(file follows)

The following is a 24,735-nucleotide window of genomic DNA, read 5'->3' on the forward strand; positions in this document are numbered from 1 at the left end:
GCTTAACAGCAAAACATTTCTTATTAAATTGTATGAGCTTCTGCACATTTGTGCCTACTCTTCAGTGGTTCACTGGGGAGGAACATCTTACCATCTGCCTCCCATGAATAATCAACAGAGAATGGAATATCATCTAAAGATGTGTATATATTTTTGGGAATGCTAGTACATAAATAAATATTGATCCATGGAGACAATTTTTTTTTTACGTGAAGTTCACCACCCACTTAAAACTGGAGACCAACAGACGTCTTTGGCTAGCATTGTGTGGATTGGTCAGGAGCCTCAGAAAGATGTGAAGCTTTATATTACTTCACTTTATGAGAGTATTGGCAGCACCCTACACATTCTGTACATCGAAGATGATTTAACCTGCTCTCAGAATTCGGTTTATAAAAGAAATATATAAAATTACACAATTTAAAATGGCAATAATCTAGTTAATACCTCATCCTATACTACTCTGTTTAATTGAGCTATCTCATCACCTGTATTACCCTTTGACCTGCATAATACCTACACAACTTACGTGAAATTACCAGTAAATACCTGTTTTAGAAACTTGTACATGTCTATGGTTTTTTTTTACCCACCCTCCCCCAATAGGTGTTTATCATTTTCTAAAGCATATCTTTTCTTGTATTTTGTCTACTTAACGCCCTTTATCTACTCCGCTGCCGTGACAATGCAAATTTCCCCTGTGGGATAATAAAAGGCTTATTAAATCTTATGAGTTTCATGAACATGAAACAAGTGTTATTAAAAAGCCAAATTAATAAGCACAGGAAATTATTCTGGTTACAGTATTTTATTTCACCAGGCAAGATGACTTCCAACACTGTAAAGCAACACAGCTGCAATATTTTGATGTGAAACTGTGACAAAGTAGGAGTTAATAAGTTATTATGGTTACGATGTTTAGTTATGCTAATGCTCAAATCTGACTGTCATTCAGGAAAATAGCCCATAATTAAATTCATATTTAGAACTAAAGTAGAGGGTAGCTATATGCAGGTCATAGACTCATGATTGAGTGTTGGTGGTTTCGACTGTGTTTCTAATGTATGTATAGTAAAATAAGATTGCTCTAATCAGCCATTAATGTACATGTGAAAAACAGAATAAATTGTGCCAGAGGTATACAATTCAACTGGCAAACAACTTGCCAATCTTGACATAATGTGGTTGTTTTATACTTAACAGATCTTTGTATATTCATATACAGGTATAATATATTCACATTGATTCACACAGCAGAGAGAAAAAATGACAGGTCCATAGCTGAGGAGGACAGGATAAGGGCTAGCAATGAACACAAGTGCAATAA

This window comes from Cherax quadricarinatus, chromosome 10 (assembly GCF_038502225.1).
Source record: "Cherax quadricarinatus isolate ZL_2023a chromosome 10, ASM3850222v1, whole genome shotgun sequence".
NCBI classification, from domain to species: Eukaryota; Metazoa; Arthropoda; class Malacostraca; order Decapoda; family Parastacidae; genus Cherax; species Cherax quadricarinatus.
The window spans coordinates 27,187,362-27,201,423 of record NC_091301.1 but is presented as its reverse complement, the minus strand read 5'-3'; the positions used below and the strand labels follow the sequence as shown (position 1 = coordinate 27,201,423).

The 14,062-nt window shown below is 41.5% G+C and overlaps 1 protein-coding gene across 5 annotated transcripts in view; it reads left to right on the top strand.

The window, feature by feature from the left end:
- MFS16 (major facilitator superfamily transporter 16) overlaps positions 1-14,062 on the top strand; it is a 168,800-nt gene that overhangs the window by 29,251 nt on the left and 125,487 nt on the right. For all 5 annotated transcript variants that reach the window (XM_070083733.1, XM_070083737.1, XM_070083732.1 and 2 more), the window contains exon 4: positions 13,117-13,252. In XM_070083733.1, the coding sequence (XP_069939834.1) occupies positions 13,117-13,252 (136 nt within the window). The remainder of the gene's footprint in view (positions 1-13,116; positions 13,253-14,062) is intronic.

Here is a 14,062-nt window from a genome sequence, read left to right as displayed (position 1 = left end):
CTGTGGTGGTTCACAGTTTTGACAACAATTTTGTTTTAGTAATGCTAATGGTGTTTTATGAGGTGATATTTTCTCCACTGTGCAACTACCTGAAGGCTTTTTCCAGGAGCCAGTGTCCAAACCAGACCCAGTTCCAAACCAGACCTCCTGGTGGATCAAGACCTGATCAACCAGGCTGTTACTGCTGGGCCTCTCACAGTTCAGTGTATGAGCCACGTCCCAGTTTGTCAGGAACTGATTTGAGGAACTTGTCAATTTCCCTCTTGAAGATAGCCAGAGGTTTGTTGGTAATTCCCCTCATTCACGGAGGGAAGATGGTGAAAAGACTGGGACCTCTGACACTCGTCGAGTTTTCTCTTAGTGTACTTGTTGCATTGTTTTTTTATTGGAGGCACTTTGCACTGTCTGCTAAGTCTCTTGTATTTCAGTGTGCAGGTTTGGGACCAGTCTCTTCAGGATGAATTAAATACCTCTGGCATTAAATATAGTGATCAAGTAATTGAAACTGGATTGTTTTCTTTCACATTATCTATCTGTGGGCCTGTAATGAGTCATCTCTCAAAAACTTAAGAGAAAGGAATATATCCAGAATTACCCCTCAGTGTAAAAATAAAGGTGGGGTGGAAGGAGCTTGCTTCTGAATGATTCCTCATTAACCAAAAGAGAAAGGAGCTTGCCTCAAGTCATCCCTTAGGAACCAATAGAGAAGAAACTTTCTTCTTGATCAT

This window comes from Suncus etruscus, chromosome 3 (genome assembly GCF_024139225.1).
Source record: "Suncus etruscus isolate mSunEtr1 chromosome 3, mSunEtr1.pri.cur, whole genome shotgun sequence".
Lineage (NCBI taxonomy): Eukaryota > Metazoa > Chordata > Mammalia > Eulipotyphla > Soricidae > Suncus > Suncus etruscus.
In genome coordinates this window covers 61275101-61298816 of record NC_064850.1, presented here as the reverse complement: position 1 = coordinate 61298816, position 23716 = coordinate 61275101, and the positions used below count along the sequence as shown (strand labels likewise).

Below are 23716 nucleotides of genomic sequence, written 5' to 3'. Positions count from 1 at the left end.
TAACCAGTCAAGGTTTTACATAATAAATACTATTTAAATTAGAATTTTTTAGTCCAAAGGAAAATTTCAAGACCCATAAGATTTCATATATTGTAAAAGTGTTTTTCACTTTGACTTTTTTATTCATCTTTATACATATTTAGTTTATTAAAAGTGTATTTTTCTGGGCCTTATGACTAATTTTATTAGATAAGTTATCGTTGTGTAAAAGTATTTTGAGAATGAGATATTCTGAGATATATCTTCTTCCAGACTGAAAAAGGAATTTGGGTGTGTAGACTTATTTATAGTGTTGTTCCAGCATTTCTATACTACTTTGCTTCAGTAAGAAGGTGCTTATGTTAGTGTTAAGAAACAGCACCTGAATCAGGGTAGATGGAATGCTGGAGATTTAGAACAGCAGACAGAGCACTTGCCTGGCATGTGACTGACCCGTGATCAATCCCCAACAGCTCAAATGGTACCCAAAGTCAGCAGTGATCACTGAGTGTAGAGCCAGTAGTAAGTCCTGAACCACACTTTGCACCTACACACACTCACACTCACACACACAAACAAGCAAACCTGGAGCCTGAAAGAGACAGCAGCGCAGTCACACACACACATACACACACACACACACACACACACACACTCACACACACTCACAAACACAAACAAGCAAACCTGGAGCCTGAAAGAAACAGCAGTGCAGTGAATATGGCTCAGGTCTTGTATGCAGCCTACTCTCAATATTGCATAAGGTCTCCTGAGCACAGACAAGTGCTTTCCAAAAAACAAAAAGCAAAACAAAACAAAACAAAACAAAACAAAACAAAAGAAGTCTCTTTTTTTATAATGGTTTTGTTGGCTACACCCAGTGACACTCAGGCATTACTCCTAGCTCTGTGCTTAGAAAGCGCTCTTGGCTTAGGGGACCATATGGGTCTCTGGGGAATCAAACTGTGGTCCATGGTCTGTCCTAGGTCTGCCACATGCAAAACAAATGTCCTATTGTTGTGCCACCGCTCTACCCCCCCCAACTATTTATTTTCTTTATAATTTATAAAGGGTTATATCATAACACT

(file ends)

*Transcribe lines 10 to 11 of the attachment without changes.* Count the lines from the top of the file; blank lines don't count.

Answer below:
Here is a 14,062-nt window from a genome sequence, read left to right as displayed (position 1 = left end):
CTGTGGTGGTTCACAGTTTTGACAACAATTTTGTTTTAGTAATGCTAATGGTGTTTTATGAGGTGATATTTTCTCCACTGTGCAACTACCTGAAGGCTTTTTCCAGGAGCCAGTGTCCAAACCAGACCCAGTTCCAAACCAGACCTCCTGGTGGATCAAGACCTGATCAACCAGGCTGTTACTGCTGGGCCTCTCACAGTTCAGTGTATGAGCCACGTCCCAGTTTGTCAGGAACTGATTTGAGGAACTTGTCAATTTCCCTCTTGAAGATAGCCAGAGGTTTGTTGGTAATTCCCCTCATTCACGGAGGGAAGATGGTGAAAAGACTGGGACCTCTGACACTCGTCGAGTTTTCTCTTAGTGTACTTGTTGCATTGTTTTTTTATTGGAGGCACTTTGCACTGTCTGCTAAGTCTCTTGTATTTCAGTGTGCAGGTTTGGGACCAGTCTCTTCAGGATGAATTAAATACCTCTGGCATTAAATATAGTGATCAAGTAATTGAAACTGGATTGTTTTCTTTCACATTATCTATCTGTGGGCCTGTAATGAGTCATCTCTCAAAAACTTAAGAGAAAGGAATATATCCAGAATTACCCCTCAGTGTAAAAATAAAGGTGGGGTGGAAGGAGCTTGCTTCTGAATGATTCCTCATTAACCAAAAGAGAAAGGAGCTTGCCTCAAGTCATCCCTTAGGAACCAATAGAGAAGAAACTTTCTTCTTGATCAT